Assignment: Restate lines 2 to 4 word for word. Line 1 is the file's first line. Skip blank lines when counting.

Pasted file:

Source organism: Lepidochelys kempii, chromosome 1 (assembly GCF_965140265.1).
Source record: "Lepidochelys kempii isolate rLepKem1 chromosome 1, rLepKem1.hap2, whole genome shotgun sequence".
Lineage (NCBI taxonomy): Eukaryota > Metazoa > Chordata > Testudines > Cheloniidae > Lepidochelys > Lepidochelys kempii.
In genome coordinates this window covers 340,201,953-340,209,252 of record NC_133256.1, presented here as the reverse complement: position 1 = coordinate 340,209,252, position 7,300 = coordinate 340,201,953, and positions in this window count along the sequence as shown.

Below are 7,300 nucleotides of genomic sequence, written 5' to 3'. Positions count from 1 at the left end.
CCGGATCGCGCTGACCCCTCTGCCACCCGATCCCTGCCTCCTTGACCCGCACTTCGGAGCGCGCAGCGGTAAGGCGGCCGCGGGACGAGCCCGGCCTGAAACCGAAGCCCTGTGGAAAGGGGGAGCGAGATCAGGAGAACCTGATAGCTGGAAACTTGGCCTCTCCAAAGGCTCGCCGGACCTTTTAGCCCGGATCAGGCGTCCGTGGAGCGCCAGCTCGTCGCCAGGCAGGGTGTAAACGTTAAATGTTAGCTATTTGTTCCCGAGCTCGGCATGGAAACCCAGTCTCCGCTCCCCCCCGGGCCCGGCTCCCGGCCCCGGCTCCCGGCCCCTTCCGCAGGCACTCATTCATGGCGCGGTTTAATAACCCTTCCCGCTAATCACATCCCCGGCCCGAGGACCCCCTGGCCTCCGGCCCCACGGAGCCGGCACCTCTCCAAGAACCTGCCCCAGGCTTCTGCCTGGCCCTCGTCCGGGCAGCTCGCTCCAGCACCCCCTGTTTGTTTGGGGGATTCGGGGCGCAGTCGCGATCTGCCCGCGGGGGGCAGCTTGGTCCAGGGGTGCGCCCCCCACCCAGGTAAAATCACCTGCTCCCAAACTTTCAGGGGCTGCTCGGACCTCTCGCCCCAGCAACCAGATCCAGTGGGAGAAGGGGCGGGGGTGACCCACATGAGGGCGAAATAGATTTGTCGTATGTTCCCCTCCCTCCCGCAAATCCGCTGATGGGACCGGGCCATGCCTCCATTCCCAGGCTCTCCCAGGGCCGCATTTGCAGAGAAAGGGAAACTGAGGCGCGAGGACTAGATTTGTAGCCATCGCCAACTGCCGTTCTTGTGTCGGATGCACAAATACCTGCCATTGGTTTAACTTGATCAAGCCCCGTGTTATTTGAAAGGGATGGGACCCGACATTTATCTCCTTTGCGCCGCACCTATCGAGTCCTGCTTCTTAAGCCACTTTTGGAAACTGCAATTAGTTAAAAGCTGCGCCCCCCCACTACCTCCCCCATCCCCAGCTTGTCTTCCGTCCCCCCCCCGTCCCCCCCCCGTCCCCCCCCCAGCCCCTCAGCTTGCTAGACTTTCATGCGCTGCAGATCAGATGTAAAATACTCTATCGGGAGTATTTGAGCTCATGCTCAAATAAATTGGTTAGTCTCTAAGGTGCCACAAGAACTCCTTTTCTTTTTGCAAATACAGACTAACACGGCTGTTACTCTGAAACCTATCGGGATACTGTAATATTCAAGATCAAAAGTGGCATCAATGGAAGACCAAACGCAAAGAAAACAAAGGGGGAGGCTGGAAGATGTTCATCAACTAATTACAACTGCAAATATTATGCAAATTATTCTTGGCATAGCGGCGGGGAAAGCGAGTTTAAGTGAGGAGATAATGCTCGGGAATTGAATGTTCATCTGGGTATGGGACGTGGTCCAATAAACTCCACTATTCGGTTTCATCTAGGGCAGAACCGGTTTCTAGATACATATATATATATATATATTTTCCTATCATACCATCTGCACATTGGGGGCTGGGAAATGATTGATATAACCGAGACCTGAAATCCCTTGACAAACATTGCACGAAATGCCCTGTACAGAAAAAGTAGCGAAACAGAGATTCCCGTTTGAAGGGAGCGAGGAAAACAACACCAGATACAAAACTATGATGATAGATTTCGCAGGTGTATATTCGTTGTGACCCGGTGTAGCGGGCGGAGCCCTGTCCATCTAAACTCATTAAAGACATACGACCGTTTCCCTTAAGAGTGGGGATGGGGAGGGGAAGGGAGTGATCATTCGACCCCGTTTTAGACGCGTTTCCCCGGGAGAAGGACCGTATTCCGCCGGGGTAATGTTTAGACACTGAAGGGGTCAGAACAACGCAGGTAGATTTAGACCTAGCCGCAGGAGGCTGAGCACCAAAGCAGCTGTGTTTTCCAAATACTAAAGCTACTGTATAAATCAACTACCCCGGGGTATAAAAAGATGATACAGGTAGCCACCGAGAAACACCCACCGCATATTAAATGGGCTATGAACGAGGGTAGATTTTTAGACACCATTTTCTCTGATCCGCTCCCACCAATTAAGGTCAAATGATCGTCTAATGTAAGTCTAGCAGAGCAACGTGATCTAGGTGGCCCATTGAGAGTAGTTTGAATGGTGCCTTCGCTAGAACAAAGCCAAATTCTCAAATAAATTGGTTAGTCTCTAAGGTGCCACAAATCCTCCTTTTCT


Source record: "Lepidochelys kempii isolate rLepKem1 chromosome 1, rLepKem1.hap2, whole genome shotgun sequence".
Lineage (NCBI taxonomy): Eukaryota > Metazoa > Chordata > Testudines > Cheloniidae > Lepidochelys > Lepidochelys kempii.
In genome coordinates this window covers 340,201,953-340,209,252 of record NC_133256.1, presented here as the reverse complement: position 1 = coordinate 340,209,252, position 7,300 = coordinate 340,201,953, and positions in this window count along the sequence as shown.